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Hammering Away at the Derby Effect

The HR Derby is having trouble finding participants these days. Players and teams alike are removing themselves or their employees from consideration for fear of hurting their swings and/or their bodies. It's not too hard to cite a handful of players who did well in the Derby only to launch into a second-half slump (exhibit A: Josh Hamilton hits 56* first half home runs in 2008, only to drag across the finish line with a paltry 11 second-half dingers), so it's unsurprising that players and teams spare few precautions for something widely deemed meaningless.

Players who have been confirmed or rumoured to have turned down invitations to participate this year include:

Albert Pujols
Justin Morneau
Ryan Howard
Torii Hunter
Robinson Cano
Micah Owings
Mark McGwire
Barry Bonds
Bobby Thomson (initially agreed, but declined upon learning Ralph Branca would not be available to pitch his rounds)

Meanwhile, eventual participants Chris Young, Corey Hart, Nick Swisher, Vernon Wells, and Hanley Ramirez entered 2010 with collectively fewer home runs than Alex Rodriguez despite their 5500 PA head start.

This article isn't about whether or not the HR Derby sucks, however. After all, it could be worse. For example, it could be the Texas League HR Derby, which was thrown into controversy when participant Koby Clemens failed to homer once after reportedly being threatened with a beaning if he dared take his dad yard. Rather, this article is about whether there has really been any detectable Derby hangover effect holding hitters back.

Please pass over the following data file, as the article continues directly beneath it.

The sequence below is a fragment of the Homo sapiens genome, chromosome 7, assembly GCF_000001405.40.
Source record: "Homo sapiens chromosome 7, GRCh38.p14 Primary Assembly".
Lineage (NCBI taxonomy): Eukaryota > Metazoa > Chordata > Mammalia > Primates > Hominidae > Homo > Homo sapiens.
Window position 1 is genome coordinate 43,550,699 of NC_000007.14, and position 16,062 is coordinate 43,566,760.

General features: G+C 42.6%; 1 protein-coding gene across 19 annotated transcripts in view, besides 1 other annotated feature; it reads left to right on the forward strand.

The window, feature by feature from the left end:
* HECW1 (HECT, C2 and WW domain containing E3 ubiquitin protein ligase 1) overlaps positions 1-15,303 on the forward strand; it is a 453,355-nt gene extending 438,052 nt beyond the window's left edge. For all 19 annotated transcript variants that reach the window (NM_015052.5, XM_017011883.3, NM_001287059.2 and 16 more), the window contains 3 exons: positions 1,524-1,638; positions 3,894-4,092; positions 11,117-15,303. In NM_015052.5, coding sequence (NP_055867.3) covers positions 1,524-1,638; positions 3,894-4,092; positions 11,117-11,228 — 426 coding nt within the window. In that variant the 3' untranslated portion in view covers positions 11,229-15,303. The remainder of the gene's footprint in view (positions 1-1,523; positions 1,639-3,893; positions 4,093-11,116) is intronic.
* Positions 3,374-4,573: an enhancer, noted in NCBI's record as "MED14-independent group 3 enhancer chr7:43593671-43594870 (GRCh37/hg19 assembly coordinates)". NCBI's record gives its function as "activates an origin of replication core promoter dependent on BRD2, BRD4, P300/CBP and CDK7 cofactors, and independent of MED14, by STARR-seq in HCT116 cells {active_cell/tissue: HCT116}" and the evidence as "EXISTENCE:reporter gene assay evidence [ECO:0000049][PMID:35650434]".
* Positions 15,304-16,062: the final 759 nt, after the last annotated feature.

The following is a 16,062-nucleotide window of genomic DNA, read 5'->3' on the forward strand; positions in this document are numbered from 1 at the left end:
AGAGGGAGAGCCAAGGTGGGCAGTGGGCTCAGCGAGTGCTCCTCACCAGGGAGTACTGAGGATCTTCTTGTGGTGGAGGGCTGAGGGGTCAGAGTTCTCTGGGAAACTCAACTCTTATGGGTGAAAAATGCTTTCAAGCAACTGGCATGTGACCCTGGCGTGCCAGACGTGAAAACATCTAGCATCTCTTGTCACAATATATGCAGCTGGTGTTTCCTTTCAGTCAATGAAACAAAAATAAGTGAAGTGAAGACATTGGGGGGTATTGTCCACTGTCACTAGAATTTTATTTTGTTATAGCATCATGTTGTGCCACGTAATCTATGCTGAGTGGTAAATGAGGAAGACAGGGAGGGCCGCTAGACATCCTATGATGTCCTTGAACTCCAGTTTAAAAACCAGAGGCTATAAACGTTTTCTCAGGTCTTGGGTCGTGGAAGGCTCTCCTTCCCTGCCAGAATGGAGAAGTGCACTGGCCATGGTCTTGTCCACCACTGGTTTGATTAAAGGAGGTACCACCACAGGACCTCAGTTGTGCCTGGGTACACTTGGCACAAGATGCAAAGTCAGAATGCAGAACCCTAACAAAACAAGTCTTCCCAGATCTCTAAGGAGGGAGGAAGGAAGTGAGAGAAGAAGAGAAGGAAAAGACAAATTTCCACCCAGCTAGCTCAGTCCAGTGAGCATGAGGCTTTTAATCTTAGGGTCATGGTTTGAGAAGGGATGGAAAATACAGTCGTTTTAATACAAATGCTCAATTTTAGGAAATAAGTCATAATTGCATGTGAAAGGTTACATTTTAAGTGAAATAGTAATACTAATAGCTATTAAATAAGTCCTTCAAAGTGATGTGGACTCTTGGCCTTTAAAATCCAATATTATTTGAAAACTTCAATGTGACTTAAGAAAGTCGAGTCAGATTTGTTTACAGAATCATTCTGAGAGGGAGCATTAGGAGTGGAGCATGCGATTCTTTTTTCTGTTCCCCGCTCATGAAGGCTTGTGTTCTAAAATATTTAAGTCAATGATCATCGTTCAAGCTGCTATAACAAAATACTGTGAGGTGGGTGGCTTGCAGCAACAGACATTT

Before I begin, I should mention that Derek Carty looked at this very issue last year at THT. He has also recently published a follow-up on the same site using a different method. The approach I take here is more similar to the second Carty approach (compare Derby participants to a control group) than to the first (compare Derby participants to their own pre-season projections), but it is worth noting that Carty found similar results using both methods.

Whereas Carty focused only on AB/HR in each half of the season, I have chosen to instead look at all around hitting using wOBA and total PAs. My reasons for doing so are twofold:

-Derek Carty has already demonstrated, with mostly the same data I am using, that the Derby hangover has not manifested itself in worse HR frequencies than expected